The world's first wiki where authorship really matters (Nature Genetics, 2008). Due credit and reputation for authors. Imagine a global collaborative knowledge base for original thoughts. Search thousands of articles and collaborate with scientists around the globe.

wikigene or wiki gene protein drug chemical gene disease author authorship tracking collaborative publishing evolutionary knowledge reputation system wiki2.0 global collaboration genes proteins drugs chemicals diseases compound
Hoffmann, R. A wiki for the life sciences where authorship matters. Nature Genetics (2008)

Rapid loss of motility of Helicobacter pylori in the gastric lumen in vivo.

The human pathogen Helicobacter pylori has infected more than half of the world's population. Nevertheless, the first step of infection, the acute colonization of the gastric mucus, is poorly understood. For successful colonization, H. pylori must retain active motility in the gastric lumen until it reaches the safety of the mucus layer. To identify the factors determining the acute colonization, we inserted bacteria into the stomach of anesthetized Mongolian gerbils. We adjusted the gastric juice to defined pH values of between 2.0 and 6.0 by using an autotitrator. Despite the fact that Helicobacter spp. are known to survive low pH values for a certain time in vitro, the length of time that H. pylori persisted under the assay conditions within the gastric juice in vivo was remarkably shorter. In the anesthetized animal we found H. pylori to be irreversibly immotile in less than 1 min at lumen pH values of 2 and 3. At pH 4 motility was lost after 2 min. However, the period of motility increased to more than 15 min at pH 6. Blocking pepsins in the gastric lumen in vivo by using pepstatin significantly increased the period of motility. It was possible to simulate the rapid in vivo immotilization in vitro by adding pepsins. We conclude that pepsin limits the persistence of H. pylori in the gastric chymus to only a few minutes by rapidly inhibiting active motility. It is therefore likely that this short period of resistance in the gastric lumen is one of the most critical phases of Helicobacter infection.[1]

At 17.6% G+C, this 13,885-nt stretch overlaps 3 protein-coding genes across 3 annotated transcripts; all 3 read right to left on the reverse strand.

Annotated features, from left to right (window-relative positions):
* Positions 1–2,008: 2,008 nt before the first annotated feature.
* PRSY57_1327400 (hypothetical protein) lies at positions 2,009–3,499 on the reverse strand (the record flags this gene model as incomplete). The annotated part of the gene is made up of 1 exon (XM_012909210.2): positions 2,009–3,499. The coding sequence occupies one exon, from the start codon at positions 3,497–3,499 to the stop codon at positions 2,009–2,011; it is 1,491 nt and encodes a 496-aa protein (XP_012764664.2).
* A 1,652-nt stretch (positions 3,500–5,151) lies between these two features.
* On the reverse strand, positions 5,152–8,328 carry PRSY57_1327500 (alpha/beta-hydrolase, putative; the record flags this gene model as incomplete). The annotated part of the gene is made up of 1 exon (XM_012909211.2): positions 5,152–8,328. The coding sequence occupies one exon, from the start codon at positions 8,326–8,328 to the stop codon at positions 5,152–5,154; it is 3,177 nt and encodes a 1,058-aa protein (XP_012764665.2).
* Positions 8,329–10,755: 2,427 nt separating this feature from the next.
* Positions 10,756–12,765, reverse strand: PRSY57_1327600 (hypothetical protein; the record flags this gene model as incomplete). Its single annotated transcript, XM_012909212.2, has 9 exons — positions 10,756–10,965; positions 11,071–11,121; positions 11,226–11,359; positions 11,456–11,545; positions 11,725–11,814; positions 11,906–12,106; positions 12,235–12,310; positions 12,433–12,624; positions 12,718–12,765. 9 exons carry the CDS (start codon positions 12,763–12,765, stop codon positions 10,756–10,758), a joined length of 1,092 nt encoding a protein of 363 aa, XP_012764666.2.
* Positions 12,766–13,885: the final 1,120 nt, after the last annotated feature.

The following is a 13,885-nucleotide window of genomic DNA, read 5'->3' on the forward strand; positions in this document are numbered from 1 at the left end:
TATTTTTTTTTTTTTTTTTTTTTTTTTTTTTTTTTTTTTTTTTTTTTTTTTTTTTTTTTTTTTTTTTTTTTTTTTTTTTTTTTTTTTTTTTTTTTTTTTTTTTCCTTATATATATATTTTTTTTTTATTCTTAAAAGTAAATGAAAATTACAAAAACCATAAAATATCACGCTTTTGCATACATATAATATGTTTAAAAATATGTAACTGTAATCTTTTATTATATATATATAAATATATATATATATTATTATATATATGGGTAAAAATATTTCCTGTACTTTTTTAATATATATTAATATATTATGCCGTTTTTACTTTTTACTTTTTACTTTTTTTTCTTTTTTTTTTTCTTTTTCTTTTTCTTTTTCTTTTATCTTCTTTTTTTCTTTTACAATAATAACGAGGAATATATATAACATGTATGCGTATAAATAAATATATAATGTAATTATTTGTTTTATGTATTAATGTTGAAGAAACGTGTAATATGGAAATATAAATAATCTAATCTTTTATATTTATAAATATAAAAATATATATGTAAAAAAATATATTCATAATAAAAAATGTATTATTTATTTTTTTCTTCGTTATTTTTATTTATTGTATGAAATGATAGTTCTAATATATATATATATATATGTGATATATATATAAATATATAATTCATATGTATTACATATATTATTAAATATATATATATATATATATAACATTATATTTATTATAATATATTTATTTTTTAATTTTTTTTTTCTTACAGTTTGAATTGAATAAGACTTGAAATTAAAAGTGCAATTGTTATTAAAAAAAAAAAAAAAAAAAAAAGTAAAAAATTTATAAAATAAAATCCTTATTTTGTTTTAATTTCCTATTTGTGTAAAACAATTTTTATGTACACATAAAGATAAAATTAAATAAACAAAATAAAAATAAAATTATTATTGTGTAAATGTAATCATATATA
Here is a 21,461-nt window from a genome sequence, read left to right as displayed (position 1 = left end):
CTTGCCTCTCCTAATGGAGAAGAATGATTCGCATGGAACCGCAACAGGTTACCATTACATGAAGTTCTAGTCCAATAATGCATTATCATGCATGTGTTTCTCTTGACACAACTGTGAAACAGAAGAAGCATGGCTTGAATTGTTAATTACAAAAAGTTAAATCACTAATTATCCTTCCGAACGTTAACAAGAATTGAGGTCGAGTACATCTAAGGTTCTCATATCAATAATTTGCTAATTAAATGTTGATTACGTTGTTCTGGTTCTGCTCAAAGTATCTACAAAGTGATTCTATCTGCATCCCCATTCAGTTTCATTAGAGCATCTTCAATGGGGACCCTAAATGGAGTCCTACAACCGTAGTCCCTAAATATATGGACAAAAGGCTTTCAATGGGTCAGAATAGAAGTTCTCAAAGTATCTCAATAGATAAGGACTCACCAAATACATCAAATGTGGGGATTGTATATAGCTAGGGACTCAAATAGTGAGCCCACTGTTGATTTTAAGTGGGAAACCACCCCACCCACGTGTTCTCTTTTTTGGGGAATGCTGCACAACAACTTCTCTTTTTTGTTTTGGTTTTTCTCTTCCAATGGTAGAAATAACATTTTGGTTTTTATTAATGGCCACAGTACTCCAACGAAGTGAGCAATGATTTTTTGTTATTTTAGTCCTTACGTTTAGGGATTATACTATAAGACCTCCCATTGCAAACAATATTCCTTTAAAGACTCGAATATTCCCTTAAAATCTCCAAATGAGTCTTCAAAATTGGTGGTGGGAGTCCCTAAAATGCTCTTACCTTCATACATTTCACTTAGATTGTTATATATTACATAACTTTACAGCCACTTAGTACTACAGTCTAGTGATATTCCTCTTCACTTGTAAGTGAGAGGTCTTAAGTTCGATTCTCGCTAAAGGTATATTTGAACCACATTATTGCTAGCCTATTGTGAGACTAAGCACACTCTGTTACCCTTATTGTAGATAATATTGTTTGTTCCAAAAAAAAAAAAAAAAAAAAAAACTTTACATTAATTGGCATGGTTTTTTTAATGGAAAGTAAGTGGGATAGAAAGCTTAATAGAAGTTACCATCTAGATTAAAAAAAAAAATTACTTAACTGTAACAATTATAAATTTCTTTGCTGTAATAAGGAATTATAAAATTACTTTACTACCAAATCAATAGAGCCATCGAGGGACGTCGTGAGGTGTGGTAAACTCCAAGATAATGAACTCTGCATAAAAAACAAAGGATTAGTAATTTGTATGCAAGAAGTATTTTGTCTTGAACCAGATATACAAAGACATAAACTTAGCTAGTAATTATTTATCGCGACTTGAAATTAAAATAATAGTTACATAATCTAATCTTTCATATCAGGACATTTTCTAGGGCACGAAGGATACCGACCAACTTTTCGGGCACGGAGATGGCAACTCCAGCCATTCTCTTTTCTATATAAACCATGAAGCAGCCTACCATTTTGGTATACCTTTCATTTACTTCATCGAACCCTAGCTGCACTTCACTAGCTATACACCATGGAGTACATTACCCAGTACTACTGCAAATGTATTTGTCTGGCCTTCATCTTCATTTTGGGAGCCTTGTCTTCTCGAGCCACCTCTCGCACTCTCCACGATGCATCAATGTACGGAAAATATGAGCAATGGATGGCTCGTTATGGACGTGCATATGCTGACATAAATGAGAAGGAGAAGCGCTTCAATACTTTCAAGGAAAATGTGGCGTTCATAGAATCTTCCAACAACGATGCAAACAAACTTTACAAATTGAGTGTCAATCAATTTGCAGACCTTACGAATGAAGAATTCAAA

1. Rapid loss of motility of Helicobacter pylori in the gastric lumen in vivo. Schreiber, S., Bücker, R., Groll, C., Azevedo-Vethacke, M., Garten, D., Scheid, P., Friedrich, S., Gatermann, S., Josenhans, C., Suerbaum, S. Infect. Immun. (2005) [Pubmed]
WikiGenes - Universities